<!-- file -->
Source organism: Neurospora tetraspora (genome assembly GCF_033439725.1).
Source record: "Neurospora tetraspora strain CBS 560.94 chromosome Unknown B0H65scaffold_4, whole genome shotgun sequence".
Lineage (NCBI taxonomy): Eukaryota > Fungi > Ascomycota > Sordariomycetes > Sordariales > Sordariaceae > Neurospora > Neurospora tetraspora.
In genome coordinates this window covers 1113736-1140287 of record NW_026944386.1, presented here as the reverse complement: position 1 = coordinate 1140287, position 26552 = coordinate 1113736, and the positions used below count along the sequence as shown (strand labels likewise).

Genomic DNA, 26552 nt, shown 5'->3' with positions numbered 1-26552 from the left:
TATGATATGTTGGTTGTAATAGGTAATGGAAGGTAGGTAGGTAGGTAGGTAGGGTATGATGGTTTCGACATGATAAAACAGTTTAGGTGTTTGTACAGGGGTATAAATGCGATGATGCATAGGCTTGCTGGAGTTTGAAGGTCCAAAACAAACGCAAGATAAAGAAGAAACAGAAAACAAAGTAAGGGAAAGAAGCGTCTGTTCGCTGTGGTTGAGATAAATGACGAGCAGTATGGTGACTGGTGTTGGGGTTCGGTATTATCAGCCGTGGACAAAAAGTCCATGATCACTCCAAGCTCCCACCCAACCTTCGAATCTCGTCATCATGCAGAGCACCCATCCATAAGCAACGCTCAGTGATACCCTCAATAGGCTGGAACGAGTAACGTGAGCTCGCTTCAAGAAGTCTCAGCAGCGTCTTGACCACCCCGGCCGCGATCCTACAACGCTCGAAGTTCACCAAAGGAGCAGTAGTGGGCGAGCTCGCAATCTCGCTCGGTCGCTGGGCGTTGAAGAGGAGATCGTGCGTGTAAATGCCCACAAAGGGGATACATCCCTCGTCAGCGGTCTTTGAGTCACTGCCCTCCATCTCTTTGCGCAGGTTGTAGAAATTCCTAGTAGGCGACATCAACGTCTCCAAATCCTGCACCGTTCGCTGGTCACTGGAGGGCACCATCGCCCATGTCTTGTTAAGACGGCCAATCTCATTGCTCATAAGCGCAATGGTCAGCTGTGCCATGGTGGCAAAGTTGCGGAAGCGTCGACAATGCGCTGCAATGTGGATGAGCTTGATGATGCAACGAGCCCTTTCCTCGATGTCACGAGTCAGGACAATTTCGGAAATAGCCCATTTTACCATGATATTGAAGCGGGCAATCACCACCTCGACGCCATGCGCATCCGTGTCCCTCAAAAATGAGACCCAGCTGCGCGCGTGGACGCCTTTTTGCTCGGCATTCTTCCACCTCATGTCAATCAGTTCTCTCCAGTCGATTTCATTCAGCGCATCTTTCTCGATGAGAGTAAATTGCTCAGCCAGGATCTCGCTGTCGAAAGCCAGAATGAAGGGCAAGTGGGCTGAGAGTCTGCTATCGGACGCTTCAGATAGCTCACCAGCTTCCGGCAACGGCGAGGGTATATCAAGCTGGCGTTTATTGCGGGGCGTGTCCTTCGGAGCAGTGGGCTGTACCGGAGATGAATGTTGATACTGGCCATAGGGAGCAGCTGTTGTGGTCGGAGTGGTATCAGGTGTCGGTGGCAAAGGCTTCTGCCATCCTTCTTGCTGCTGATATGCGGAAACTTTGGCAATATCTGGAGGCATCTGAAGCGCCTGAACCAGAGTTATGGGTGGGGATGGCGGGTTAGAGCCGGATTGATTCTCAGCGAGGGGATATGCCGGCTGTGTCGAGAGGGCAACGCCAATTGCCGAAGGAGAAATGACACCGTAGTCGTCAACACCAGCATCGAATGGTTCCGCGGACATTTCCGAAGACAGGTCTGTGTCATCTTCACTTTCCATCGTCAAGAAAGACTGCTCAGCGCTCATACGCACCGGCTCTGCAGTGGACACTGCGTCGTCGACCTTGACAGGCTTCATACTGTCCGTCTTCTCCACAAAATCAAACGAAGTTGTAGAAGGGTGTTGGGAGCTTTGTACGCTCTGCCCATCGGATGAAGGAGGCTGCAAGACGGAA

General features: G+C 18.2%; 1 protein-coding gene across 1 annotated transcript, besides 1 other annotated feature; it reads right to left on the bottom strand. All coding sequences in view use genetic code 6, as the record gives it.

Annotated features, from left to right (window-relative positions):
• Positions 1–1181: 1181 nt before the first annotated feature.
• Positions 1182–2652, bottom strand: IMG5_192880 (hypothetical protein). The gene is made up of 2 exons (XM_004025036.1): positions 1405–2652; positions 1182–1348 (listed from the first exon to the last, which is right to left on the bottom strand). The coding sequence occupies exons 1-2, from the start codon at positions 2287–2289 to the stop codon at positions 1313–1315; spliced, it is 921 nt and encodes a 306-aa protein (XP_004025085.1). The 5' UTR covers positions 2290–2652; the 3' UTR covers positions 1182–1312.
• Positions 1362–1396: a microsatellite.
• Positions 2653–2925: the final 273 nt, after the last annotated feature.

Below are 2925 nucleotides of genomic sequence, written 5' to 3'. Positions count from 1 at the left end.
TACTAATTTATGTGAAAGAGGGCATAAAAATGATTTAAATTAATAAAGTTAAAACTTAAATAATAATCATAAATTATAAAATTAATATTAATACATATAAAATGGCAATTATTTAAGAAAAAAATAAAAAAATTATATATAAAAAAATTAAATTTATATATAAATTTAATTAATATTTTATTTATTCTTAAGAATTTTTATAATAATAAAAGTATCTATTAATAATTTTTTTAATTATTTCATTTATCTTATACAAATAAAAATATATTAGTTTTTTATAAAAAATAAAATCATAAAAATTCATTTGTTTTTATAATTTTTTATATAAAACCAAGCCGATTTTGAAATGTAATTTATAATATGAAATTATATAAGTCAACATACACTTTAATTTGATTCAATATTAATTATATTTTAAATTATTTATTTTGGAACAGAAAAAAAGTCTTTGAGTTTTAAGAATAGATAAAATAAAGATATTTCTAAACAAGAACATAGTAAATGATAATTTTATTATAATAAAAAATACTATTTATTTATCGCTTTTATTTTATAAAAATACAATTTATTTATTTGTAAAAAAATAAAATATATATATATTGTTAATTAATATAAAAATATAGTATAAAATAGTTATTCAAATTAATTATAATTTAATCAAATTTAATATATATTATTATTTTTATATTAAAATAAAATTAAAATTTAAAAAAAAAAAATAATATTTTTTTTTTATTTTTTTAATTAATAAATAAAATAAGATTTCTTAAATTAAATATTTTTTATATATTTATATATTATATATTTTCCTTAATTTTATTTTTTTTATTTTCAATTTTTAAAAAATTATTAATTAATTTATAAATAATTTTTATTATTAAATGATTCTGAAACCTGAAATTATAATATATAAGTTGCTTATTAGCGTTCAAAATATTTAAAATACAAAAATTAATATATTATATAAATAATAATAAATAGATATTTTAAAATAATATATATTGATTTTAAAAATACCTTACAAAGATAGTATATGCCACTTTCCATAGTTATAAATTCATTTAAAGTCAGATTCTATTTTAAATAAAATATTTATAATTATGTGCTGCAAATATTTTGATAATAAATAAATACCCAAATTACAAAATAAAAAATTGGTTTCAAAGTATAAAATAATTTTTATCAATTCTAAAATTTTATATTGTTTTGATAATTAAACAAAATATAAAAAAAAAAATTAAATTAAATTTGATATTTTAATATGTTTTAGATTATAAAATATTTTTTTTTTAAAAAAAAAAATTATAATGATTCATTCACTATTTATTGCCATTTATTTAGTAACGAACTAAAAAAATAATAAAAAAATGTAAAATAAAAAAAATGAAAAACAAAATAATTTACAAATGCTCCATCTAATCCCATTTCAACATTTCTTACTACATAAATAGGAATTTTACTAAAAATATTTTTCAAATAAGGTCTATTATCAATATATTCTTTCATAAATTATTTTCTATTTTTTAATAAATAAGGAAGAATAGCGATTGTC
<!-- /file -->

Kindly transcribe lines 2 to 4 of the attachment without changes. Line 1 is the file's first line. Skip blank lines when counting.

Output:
Source record: "Neurospora tetraspora strain CBS 560.94 chromosome Unknown B0H65scaffold_4, whole genome shotgun sequence".
Lineage (NCBI taxonomy): Eukaryota > Fungi > Ascomycota > Sordariomycetes > Sordariales > Sordariaceae > Neurospora > Neurospora tetraspora.
In genome coordinates this window covers 1113736-1140287 of record NW_026944386.1, presented here as the reverse complement: position 1 = coordinate 1140287, position 26552 = coordinate 1113736, and the positions used below count along the sequence as shown (strand labels likewise).